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I was watching a television special about life in the White House with my dad, and he pointed out two statements from Michelle Obama that contained poor grammar.

Both statements sounded correct to me, but he's a technical writer so I would tend to believe his opinion!

So I pose my question to you. Does Michelle Obama have poor grammar:

1. "He's two years older than me."
2. "I'm smarter than him."

Thanks!
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Hi,

I was watching a television special about life in the White House with my dad, and he pointed out two statements from Michelle Obama that contained poor grammar.

Both statements sounded correct to me, but he's a technical writer so I would tend to believe his opinion!

So I pose my question to you. Does Michelle Obama have poor grammar:

1. "He's two years older than me."

2. "I'm smarter than him."

In his very useful book, 'Practical English Usage', Michael Swan says this.

In an informal style, object pronouns are used after 'than'. In a more formal style, subject pronouns are used (usually with verbs).

She's older than me. (informal)

She's older than I (am) (formal)

Ask your Dad if he preferred George W. Bush's use of English. Emotion: zip itEmotion: crying

Best wishes, Clive
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AnonymousI was watching a television special about life in the White House with my dad, and he pointed out two statements from Michelle Obama that contained poor grammar.

Both statements sounded correct to me, but he's a technical writer so I would tend to believe his opinion!

So I post my question to you. Does Michelle Obama have poor grammar:

1. "He's two years older than me."

2. "I'm smarter than him."

Thanks!

They sounded fine with me!

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GoodmanSo I post my question to you. Does Michelle Obama have poor grammar:

1. "He's two years older than me."

2. "I'm smarter than him."

Why is 'pose' my question...' wrong?
 Clive's reply was promoted to an answer.
"pose a question" - 277,000 hits

"post a question" 44,000,000 hits

Pose and post used with "question", do not mean exactly the same in my opinion.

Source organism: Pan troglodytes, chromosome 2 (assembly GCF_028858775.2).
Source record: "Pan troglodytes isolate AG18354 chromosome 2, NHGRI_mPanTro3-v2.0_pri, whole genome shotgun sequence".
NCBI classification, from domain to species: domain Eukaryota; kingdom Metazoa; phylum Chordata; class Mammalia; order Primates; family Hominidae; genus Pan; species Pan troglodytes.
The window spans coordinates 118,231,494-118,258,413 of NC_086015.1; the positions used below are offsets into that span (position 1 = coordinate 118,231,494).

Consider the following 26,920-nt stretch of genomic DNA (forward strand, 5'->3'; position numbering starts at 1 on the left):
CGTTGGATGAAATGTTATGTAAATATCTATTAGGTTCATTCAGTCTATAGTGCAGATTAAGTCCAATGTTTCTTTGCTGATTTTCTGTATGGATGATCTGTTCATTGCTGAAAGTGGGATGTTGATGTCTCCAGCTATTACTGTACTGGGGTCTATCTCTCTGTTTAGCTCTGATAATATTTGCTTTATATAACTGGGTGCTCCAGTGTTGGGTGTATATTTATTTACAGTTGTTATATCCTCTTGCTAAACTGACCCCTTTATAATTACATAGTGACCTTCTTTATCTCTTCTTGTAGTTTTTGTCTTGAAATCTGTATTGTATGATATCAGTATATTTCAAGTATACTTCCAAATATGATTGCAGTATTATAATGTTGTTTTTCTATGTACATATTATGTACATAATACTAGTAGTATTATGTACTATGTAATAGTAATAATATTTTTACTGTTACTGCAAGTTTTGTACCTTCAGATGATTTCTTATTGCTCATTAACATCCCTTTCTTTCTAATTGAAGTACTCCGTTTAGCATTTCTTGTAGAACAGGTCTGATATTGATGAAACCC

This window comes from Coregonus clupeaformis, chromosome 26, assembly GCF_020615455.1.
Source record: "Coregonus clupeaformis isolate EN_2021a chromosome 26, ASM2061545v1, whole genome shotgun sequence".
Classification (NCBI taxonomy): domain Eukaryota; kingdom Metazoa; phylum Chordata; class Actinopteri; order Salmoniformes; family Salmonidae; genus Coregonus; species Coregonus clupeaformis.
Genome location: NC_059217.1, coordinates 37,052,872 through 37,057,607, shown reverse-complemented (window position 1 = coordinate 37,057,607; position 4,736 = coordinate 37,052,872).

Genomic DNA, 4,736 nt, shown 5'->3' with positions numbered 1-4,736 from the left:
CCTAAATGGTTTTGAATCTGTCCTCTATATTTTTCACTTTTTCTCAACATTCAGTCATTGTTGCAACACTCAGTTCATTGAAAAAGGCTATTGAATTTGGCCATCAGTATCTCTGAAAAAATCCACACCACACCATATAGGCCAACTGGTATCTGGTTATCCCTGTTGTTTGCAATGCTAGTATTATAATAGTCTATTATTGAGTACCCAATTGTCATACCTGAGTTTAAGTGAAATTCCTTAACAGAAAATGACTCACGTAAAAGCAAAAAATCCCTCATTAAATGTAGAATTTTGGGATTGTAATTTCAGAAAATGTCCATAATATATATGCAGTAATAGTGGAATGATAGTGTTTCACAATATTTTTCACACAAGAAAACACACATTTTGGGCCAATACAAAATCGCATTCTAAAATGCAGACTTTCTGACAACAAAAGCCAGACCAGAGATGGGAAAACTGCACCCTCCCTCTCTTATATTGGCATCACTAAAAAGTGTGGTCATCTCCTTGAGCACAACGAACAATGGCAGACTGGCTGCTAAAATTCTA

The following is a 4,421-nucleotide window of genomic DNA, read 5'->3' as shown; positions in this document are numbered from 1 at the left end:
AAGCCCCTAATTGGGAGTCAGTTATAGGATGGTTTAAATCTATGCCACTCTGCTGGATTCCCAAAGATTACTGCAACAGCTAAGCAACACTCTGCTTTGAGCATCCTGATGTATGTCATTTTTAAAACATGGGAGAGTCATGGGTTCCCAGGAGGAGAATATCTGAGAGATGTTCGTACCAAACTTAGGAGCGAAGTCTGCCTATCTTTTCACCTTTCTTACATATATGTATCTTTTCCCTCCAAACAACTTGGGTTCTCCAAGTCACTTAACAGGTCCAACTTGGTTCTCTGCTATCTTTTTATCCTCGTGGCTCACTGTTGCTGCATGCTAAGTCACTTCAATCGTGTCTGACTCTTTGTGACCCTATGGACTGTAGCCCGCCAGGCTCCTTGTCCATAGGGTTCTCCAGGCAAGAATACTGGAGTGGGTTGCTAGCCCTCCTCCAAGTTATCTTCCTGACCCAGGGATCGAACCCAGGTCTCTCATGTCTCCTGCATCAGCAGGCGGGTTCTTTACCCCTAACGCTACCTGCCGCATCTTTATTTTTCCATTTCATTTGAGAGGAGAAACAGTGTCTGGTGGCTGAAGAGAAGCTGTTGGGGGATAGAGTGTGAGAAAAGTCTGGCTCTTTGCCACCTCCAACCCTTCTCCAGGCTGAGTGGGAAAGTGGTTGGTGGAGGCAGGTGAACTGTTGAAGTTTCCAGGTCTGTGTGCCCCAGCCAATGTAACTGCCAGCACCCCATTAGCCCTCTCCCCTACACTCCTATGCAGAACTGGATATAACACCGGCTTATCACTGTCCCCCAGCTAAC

The industrial waste and poor air quality pose a serious health risk for people living in the southern coastal provinces of China. (here POSE means "constitute")

The physical symptoms of alcohol withdrawal pose a serious health concern. A seemingly mild case of shaking, anxiety and headaches can turn into dangerous ...http://www.EnglishForward.com/search?hl=en&rlz=1G1GGLQ_ENUS337&ie=UTF-8&q=related:www.clearhavencenter.com/addictions-research/alcohol-addiction/alcohol-withdrawal/

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Hi Goodman,

'Pose a question' means ask a question, in the sense of 'put a question forward for consideration'.

'Post a question' is normally used in the context of placing a question online, eg in a Forum like this.

That's probably why there are so many online hits for 'post'.

In addition, 'pose a question' is more formal and thus less common than 'ask a question'.

Best wishes, Clive
Hi Clive,

I understand your explanation. Thank you. I also said: "Pose and post used with "question", do not mean exactly the same in my opinion".

I guess it depends on how we apporach the question.

If I said "I posted this question twice on the forum..." would you say, "post" is better suited" than "pose"?
Hi,

'Posted it twice on the Forum' means placed it on the Forum twice.

'Posed it twice on the Forum' means asked it on the Forum twice.

I can also 'pose a question' if I am having a face to face conversation with you and my computer is turned off.

Best wishes, Clive
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Did your Dad give you the reasons why he thought those were examples of bad grammar, Anon?
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